Thursday, December 27, 2012

208. THE LEGEND OF NIGGER CHARLEY (1972)

In researching a sidebar article looking into the roots of DJANGO UNCHAINED, I felt an obligation to learn more about the screen career of former athlete Fred Williamson. Some titles were disappointing (like the aforementioned ADIOS AMIGO, #207), some made something good out of very little (like the Williamson-directed sleeper JOSHUA), and then there were the Nigger Charley pictures, which began with this fairly impressive saga, which I think would be more favorably remembered today if it had a less inflammatory title and hadn't opted to score its lovingly drawn images with funk tracks to drive home the idea of how relevant this story hoped to be to black audiences of the 1970s.

Acquitting himself well in his first starring role, Williamson plays an enslaved blacksmith who is granted his freedom on his slavemaster's deathbed, thanks to a request from his mother (who selflessly refuses his offer of freedom for herself), only to discover that freedom is something an African-American of his era must fight for every day of his life. With his slavemaster dead, Charley's writ of freedom is torn up by the original master's more hateful son Houston (IT'S ALIVE's John P. Ryan), who intends to keep him and has him whipped -- leading to a fight in which Houston is accidentally killed. With two fellow slaves (D'urville Martin and Don Pedro Colley, pictured), Charley runs away in search of a place where they might start a new life, but they encounter so much hostility from most white townspeople, they're goaded into embracing an outlaw lifestyle. In time, they are asked to work as live-in ranch hands and security guards for a white farmer (Doug Rowe) and his beautiful halfbreed Native American wife (Tricia O'Neil), who are being harrassed for their mixed marriage by members of a Klan-like organization led by a racist Reverend (Joe Santos). Thomas Anderson both lightens and deepens the tone of the picture as a supposedly halfbreed drunkard named Shadow, initial comedy relief who later, in a more vulnerable moment, admits to being of African descent and so old that he had to start passing for red (or pink, as it were) to soften the blows that have followed him his entire life.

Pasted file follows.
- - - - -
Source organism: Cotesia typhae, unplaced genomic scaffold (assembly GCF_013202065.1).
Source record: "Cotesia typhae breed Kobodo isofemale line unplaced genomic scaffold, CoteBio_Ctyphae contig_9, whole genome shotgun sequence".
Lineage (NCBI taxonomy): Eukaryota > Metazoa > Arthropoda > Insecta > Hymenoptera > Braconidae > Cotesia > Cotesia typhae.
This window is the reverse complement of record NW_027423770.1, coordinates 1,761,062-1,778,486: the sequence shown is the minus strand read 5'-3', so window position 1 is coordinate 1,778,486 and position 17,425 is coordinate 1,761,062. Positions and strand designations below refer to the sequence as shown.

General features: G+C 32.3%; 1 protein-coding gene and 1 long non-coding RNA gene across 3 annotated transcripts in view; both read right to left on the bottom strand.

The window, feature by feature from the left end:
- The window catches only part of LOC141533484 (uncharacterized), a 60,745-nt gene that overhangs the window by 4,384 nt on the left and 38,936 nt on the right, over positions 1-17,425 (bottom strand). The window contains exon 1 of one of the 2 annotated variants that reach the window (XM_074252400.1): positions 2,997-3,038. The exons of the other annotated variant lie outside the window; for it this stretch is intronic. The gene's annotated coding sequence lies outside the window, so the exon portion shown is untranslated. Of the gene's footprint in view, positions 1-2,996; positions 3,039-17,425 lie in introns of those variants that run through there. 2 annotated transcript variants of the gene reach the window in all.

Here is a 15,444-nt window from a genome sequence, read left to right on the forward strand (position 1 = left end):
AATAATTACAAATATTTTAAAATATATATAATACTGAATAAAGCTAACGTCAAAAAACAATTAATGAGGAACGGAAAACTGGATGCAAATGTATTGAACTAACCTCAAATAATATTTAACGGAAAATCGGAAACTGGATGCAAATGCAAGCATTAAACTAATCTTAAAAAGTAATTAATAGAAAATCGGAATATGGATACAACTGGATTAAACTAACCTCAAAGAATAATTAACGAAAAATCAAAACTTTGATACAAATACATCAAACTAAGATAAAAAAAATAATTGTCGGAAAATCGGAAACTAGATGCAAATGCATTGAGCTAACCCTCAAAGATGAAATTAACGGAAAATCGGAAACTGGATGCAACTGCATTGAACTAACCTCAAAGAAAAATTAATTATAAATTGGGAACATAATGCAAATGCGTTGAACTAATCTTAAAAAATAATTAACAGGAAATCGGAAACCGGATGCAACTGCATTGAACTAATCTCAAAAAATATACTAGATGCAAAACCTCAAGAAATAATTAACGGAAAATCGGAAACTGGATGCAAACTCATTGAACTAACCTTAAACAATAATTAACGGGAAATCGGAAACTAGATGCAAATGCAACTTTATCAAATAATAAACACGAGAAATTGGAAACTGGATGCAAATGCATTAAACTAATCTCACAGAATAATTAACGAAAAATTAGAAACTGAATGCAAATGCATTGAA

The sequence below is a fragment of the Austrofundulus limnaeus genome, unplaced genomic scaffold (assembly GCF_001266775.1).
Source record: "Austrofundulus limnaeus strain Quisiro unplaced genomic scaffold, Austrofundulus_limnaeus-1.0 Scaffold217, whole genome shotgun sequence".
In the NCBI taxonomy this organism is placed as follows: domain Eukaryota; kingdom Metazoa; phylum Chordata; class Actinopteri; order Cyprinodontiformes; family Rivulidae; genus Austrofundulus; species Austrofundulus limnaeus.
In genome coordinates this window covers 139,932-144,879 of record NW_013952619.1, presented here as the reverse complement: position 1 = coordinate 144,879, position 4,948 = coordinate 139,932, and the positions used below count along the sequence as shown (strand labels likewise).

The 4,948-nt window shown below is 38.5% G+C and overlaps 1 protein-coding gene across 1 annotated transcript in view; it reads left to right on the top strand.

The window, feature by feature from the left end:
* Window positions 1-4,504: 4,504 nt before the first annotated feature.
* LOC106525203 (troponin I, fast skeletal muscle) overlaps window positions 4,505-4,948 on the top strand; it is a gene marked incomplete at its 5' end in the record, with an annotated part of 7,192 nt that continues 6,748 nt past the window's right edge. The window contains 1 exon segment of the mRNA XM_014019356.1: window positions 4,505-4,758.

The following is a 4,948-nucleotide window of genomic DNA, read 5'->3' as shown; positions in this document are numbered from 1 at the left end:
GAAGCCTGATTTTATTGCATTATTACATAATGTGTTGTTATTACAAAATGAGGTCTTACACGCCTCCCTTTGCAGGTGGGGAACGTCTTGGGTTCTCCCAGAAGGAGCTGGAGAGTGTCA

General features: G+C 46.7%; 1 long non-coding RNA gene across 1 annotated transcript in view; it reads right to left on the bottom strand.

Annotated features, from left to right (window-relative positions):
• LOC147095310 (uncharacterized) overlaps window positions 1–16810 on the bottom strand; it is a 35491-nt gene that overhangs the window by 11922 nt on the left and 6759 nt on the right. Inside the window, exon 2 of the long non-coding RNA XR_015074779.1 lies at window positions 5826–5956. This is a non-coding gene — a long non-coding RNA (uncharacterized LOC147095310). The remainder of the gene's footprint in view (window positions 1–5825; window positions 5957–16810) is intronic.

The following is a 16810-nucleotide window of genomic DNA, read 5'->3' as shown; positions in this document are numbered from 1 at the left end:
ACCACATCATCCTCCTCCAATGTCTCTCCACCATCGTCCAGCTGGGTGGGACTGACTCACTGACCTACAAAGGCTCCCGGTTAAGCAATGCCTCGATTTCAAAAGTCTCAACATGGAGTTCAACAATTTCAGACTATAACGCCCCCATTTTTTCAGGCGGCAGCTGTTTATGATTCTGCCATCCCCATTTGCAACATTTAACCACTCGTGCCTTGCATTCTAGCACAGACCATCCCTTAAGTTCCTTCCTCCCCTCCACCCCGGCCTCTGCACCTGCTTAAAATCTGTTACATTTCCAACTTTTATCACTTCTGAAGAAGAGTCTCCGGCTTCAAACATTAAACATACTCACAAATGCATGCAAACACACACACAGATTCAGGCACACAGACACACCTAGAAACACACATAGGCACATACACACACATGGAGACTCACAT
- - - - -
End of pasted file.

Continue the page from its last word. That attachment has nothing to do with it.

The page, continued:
As with a lot of Williamson's 1970s work, this film isn't generally available in optimal condition. The most common version around was edited for television, its mild cursing bleeped while the really hateful language was left intact, lending it even greater heat. Even in this less-than-ideal presentation (which can be found on YouTube), this is an entertaining, well-made, and reasonably thought-provoking film, worth tracking down.

Viewed on DVD-R.          

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